first_img This document is subject to copyright. Apart from any fair dealing for the purpose of private study or research, no part may be reproduced without the written permission. The content is provided for information purposes only. Journal information: Nature Communications While most people are familiar with bacterial infections that appear on or near the skin, there are other types that occur inside of the body. One of the most dangerous situations is when bacteria multiply in the bloodstream—a circumstance that can lead to sepsis. Currently, such infections are treated with antibiotics; if they do not work, the next step is to connect a patient to a dialyser —a machine that filters the blood, removing bacteria. Unfortunately, as the researchers note, current dialysers are not very good at filtering bacteria and patients suffer as a result. In this new effort, the researchers have developed a new type of dialyser that they claim does a far better job.The idea for the new dialyser, the team notes, came from the Venus flytrap—it has tiny hairs that curl and trap prey. To create a dialyser with a similar dynamic, the researchers built a substrate of 3-D carbon foam and implanted a host of flexible polycrystalline nanowires inside of it. Prior research by the team suggested that the nanowires would bend and trap bacteria in a way similar to the hairs on the flytrap. The researchers tested the dialyser by pushing blood through the filter and then noting reductions in blood bacteria levels. They examined the filter to note how many were captured by the nanowires.The researchers report that their filter was 97 percent effective in capturing bacteria in blood samples moving at rates similar to those inside the body. They note that their work is still at the proof-of-concept stage and thus more work is required to make sure that the filter does not cause other problems while filtering bacteria. But they describe their device as a major step forward, and plan further tests to see if it might also be used to filter out other microorganisms, such as cancer cells or viruses. Explore further Genetic study of soil organisms reveals new family of antibiotics A team of researchers from institutions across China has developed a new type of dialyser —one capable of capturing up to 97 percent of bacteria present in a blood sample. In their paper published in the journal Nature Communications, the group explains the origins of their device, how the filter was made and how well it worked during testing.center_img More information: Lizhi Liu et al. Bacterial capture efficiency in fluid bloodstream improved by bendable nanowires, Nature Communications (2018). DOI: 10.1038/s41467-018-02879-9AbstractBacterial infectious diseases, such as sepsis, can lead to impaired function in the lungs, kidneys, and other vital organs. Although established technologies have been designed for the extracorporeal removal of bacteria, a high flow velocity of the true bloodstream might result in low capture efficiency and prevent the realization of their full clinical potential. Here, we develop a dialyzer made by three-dimensional carbon foam pre-grafted with nanowires to isolate bacteria from unprocessed blood. The tip region of polycrystalline nanowires is bent readily to form three-dimensional nanoclaws when dragged by the molecular force of ligand-receptor, because of a decreasing Young’s moduli from the bottom to the tip. The bacterial capture efficiency was improved from ~10% on carbon foam and ~40% on unbendable single-crystalline nanowires/carbon foam to 97% on bendable polycrystalline nanowires/carbon foam in a fluid bloodstream of 10 cm s−1 velocity. © 2018 Medical Xpress Citation: Claw-like nanowires filter bacteria from blood (2018, February 13) retrieved 18 August 2019 from https://phys.org/news/2018-02-claw-like-nanowires-filter-bacteria-blood.html Fabrication and characterization of a dialyzer. a Schematic illustration of the complex blood environment in a blood vessel demonstrating the challenge of bacterial capture. b Blood cleansing by flowing the bacteria-contaminated blood through a dialyzer. c SEM image showing the internal structure of a dialyzer composed of NWs pre-grown on CF, and a photo of whole NWs/CF shown in the inset. Scale bars in c and inset are 250 μm and 1 cm, respectively. d–g Structural characterization of single-crystalline NWs. d Low- and high-magnification (inset) SEM images. e TEM image showing the NW has only one crystal domain. f HRTEM image and g responding SAED pattern demonstrate single crystal feature. h–k Structural characterization of polycrystalline NWs. h Low- and high-magnification (inset) SEM images. i TEM image of an individual NiCo2O4 NW showing multi-grain boundaries. j HRTEM image and k responding SAED pattern confirm the multi-crystal zones. Scale bars in d and h are 10 μm. Scale bars in the insets of d and h are 500 nm. Scale bars in e and i are 200 nm. Scale bars in f and j are 5 nm. Credit: Nature Communications (2018). DOI: 10.1038/s41467-018-02879-9last_img read more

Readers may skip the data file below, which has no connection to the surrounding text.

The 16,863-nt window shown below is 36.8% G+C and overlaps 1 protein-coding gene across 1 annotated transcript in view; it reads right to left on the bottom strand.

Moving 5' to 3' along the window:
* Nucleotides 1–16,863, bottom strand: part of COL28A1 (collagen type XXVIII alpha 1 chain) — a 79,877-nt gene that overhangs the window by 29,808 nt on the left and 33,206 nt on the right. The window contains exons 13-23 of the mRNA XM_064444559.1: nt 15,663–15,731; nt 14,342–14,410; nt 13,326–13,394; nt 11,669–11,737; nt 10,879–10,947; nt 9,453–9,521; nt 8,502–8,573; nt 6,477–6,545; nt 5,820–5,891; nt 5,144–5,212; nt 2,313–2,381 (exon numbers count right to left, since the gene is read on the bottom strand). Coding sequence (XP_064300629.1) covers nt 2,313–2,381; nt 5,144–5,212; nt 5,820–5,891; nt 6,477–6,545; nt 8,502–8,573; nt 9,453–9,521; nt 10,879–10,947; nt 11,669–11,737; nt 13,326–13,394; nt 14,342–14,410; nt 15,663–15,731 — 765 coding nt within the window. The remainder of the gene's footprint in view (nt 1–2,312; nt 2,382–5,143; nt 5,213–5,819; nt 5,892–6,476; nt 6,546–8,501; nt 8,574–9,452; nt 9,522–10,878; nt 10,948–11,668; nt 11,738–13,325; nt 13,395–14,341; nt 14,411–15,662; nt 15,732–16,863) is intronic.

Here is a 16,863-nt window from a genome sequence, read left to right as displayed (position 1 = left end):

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Month: August 2019 Remembering the maestro